The “fruit of the hadar tree” that we are commanded to take on Sukkot is the etrog. The identity of the etrog is a tradition passed down from generation to generation. Just as with all fruits, there are different varieties of etrog: some large, some small, some yellow, some greenish – and all kosher.
A few hundred years ago, a serious problem arose. Since the etrog tree is delicate, sensitive, and susceptible to disease, its cultivators (most of whom were non-Jews) often grafted an etrog branch onto a lemon or bitter orange tree. Although some poskim were lenient about these etrogim, the accepted ruling is that an etrog that grows from a grafted tree is invalid. For the Torah commands that an etrog be taken, whereas a grafted etrog is considered a new being or a combination of two fruits, an etrog and whichever tree the etrog branch was grafted to (Rema; MA; Shvut Yaakov). Others invalidate it because it is the product of a prohibited action – it is forbidden to graft the branch of one tree onto the trunk of another (Levush). Nowadays, etrog growers are careful to avoid hybrids, so one can rely on sellers when they state that their etrogim are not grafted.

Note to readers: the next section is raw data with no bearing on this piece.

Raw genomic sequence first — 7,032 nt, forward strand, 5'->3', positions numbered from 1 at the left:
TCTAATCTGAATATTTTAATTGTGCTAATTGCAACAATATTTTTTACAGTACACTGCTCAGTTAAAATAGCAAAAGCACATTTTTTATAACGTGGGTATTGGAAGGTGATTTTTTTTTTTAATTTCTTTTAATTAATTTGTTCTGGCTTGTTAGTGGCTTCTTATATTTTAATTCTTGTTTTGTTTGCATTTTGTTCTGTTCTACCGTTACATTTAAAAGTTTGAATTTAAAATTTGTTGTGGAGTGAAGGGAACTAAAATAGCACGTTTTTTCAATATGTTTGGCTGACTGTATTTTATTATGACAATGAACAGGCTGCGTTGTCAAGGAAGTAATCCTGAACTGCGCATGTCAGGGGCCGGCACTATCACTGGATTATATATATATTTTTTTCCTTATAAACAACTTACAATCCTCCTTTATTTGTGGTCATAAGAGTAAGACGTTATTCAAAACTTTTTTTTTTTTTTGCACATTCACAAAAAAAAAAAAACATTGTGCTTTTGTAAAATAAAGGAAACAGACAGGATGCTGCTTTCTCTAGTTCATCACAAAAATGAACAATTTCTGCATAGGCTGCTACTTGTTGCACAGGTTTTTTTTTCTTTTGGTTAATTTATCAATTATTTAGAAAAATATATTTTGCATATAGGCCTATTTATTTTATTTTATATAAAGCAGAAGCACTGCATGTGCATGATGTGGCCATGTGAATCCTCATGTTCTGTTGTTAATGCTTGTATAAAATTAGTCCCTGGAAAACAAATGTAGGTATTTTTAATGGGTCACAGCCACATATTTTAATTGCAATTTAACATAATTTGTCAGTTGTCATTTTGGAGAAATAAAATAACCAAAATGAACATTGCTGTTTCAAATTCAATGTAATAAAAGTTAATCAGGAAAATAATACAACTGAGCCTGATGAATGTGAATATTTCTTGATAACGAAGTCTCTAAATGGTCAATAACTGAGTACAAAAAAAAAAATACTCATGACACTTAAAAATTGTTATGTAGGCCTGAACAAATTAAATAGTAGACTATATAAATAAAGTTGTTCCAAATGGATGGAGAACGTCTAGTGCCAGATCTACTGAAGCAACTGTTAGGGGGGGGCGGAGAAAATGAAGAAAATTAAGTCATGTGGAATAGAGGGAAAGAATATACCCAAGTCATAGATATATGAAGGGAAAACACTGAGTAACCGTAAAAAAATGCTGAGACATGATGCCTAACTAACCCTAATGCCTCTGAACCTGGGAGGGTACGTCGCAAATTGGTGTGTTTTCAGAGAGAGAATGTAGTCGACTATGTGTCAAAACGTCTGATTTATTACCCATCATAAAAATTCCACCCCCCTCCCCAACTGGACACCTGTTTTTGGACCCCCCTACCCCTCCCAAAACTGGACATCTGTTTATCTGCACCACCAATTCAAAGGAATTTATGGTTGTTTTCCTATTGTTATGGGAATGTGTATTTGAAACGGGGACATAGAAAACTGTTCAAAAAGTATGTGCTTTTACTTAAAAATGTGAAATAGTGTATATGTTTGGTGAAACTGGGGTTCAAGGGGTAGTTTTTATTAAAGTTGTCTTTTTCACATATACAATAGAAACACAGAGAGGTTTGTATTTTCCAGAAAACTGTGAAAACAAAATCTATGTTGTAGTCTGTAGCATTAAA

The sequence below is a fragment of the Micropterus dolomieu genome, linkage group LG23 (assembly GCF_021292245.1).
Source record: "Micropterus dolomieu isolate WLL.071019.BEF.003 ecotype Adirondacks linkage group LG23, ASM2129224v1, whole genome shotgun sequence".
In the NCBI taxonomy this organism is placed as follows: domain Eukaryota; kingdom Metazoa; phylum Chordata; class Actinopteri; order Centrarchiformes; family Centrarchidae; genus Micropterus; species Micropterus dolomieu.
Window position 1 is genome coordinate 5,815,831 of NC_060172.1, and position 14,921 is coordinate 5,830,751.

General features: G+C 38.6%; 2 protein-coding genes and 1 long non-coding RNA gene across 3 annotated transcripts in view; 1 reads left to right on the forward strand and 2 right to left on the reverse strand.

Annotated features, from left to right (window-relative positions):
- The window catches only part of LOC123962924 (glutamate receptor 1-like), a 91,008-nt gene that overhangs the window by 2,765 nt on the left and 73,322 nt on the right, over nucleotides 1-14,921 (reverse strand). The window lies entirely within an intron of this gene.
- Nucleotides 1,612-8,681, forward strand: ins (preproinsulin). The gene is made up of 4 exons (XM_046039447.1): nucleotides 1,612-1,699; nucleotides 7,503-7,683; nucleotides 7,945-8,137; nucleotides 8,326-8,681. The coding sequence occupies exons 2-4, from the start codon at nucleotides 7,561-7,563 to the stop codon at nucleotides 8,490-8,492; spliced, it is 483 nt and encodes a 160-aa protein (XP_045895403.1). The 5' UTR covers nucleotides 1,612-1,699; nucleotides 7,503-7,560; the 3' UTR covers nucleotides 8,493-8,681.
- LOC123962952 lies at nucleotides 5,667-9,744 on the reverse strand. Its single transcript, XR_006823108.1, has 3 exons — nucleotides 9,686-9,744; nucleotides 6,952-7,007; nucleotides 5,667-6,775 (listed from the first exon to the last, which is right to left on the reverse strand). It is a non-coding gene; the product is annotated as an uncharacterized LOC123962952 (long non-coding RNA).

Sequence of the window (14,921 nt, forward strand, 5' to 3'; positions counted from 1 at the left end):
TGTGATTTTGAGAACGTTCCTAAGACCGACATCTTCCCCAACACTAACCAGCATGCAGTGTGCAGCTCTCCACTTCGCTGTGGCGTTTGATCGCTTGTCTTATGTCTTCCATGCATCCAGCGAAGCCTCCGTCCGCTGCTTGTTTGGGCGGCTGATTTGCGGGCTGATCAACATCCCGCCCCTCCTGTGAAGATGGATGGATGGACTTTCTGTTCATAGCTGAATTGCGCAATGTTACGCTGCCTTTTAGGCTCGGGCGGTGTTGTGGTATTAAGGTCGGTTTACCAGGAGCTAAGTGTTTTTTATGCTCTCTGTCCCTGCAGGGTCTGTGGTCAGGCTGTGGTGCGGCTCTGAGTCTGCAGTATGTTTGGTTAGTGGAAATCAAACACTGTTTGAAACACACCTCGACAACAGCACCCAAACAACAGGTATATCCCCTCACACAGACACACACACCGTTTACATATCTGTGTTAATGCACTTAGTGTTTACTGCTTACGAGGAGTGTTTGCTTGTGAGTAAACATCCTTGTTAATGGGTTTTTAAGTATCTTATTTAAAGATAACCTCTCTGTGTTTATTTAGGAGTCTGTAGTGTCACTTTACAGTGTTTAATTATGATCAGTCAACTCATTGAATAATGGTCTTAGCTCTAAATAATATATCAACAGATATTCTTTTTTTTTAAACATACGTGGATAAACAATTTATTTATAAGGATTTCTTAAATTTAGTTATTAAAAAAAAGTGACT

All etrogim start out with a pitam (blossom-end), but it usually dries out and falls off while the etrog is very small. These etrogim without a pitam are kosher le-khatḥila and are not deficient in any way, as this is how they grow. There are some varieties of etrogim that are more likely to retain their pitam. Sometimes the pitam is very robust and fleshy, and other times it is dry and woody. There is a spray that stops the pitam from drying out and falling off, and cultivators who want to grow etrogim with fleshy pitams use it.
A fleshy pitam is the same color as the etrog, and its flesh resembles the flesh of the etrog. At its tip is a shoshanta (stigma), a dry, woody flower knob. The fleshy pitam has the same status as the tip of the etrog in every respect. Any deficiency or stain that invalidates the etrog when found on its sloping top (“nose”) also invalidates it when found on the fleshy part of the pitam. With regard to the shoshanta, if it is entirely missing, the etrog is invalid, but if enough remains of it to cover the flesh of the pitam, the etrog is kosher. (See Harḥavot 4:10:7-9.)
The status of a woody pitam is more lenient. If the pitam is completely missing, so that nothing at all protrudes, the etrog is invalid. If even a tiny bit of it remains protruding from the etrog, the etrog is kosher (SA 648:7; MB ad loc. 30).
If the entire oketz – the end of the branch that joins the etrog to the tree – is missing and the flesh of the etrog is visible, the etrog may not be used for the first Yom Tov because it is deficient. If enough of the oketz remains to cover the flesh of the etrog, the etrog is kosher and may be used even on the first Yom Tov (SA 648:8; MB ad loc. 33).